DOI Page 166

"Another former Access Graphic employee had been fired because he had physically assaulted one of our female employees while at work. In his departing interview he sarcastically told his boss, who had just adopted a baby from China, "I hope you enjoy your new daughter" and then left the room. The man took this as a threat against his adopted daughter. That released employee had, in fact, been inside our house in the fall of 1996 to do some work on our Apple computer."
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#4
“Perfect Murder, Perfect Town, JonBenet and the City of Boulder”
Written by Lawrence Schiller, February 18, 1999

PMPT Page 171sb
Don't know if he was fired but he was an ex-employee...


"During the following week, Thomas and Gosage continued their interviews with Access Graphics employees. Michael

PMPT Page 172sb

Minard and Jason Perkins, who Don Paugh had noticed at the dinner at Pasta Jay's, were questioned. Curtis Fisher, a close friend of John Ramsey's and a consultant to Access Graphics, was also interviewed. The police had heard that Fisher and Ramsey had a disagreement, and they found it interesting that Fisher left Access Graphics just before Christmas. In their interviews with him, however, Fisher said he had left the firm on friendly terms. On the morning of December 26, he had been on his way to San Antonio. When they reached the end of their interviews with company employees, the police had not yet uncovered any evidence to suggest a link to the murder of JonBenet."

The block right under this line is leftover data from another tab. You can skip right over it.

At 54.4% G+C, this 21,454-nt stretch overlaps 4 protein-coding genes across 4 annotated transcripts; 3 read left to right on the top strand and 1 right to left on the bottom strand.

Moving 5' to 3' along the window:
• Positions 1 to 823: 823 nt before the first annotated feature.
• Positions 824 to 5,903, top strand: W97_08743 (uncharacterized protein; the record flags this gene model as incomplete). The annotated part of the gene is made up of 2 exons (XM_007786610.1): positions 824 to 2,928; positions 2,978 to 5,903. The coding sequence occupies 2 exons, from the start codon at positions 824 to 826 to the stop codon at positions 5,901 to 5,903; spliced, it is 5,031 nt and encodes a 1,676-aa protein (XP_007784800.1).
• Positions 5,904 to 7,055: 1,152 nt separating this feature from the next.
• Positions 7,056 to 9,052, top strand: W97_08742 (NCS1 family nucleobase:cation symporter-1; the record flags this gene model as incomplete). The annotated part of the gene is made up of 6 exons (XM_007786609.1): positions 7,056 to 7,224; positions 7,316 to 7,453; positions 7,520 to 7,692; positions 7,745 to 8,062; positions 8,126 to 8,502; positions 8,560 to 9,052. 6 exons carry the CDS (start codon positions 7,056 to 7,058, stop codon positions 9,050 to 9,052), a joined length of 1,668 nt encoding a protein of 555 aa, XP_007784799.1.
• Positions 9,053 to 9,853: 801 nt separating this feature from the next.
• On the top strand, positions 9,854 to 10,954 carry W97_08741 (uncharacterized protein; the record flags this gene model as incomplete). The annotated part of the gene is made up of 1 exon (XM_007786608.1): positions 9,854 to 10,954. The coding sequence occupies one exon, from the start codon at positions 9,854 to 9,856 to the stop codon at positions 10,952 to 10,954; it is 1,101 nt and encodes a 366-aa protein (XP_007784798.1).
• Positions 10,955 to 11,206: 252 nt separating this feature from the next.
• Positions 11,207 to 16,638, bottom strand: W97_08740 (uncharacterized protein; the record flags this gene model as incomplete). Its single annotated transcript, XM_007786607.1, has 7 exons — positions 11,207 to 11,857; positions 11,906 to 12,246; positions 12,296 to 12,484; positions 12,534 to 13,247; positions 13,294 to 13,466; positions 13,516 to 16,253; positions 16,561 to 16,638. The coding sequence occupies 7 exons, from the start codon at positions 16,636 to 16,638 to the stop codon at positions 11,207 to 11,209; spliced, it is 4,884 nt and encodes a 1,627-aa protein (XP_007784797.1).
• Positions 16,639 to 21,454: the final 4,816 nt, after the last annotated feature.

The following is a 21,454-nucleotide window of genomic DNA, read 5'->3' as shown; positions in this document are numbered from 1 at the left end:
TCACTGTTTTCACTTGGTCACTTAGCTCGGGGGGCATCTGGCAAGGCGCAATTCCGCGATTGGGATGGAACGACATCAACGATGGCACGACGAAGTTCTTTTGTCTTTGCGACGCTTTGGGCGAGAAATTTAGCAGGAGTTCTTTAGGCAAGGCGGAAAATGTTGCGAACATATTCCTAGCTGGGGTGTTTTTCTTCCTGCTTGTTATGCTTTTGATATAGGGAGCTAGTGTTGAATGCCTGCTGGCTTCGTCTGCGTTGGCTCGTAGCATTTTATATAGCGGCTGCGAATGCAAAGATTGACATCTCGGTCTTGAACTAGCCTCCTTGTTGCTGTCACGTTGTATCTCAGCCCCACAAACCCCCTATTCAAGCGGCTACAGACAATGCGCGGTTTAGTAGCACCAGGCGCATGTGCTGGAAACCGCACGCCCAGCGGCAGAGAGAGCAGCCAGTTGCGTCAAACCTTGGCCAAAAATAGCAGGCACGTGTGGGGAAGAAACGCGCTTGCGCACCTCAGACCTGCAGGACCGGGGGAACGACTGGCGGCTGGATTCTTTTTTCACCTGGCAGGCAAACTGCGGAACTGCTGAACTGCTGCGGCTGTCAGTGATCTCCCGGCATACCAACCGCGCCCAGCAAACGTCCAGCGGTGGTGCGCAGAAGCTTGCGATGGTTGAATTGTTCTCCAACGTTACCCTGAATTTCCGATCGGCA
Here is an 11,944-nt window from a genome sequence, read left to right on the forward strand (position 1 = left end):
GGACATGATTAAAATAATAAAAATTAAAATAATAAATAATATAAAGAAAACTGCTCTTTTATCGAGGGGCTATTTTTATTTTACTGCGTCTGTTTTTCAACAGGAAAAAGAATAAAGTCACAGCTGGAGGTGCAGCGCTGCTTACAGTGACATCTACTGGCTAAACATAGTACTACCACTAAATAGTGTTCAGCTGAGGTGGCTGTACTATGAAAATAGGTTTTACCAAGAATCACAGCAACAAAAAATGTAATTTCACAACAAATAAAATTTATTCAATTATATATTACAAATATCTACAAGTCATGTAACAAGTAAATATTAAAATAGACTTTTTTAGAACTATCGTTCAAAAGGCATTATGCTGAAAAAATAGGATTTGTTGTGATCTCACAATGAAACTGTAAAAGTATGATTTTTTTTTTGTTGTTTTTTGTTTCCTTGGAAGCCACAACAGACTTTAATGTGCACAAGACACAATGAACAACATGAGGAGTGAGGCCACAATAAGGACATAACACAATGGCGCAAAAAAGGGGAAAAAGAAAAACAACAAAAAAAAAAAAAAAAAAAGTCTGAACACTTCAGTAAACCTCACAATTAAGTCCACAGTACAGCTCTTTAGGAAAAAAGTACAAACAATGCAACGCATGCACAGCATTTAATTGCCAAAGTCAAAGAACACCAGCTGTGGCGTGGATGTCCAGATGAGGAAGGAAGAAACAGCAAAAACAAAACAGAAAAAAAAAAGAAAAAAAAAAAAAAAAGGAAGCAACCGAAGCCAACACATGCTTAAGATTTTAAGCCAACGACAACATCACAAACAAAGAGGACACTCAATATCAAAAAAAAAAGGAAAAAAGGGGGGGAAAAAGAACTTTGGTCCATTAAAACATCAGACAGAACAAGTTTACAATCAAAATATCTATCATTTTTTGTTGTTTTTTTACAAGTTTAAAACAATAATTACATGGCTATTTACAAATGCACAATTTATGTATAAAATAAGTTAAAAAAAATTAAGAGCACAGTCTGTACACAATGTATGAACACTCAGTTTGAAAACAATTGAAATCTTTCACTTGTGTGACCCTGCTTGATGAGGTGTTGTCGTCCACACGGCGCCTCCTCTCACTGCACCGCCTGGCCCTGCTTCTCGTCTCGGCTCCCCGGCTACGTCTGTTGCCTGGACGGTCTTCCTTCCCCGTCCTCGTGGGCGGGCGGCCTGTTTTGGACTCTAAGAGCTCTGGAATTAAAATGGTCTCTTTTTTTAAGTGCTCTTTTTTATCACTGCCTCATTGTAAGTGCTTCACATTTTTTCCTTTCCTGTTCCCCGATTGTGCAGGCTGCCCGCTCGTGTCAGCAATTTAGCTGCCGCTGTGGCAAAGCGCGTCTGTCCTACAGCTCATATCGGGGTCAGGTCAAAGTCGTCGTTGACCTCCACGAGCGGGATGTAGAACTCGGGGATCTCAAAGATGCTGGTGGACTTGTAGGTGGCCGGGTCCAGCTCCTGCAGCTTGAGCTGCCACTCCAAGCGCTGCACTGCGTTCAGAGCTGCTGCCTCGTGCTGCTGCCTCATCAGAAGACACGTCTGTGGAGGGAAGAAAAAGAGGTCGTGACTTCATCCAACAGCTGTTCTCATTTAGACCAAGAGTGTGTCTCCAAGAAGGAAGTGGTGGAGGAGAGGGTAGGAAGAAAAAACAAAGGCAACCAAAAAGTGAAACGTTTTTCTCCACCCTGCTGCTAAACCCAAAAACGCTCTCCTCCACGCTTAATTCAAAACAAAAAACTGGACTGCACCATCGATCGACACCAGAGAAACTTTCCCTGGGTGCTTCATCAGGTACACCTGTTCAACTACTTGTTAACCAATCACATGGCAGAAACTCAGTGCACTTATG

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#5
Another man from AG whose names managed to get in the police files was Curtis Fisher. He quit his job at Access Graphics in December of 1996, was very angry at John Ramsey. Not sure of the circumstances but my source said he owed money for some reason.

This is the only mention I have of him is one note so he is far from a suspect in my book but the name is out there and has been for some time.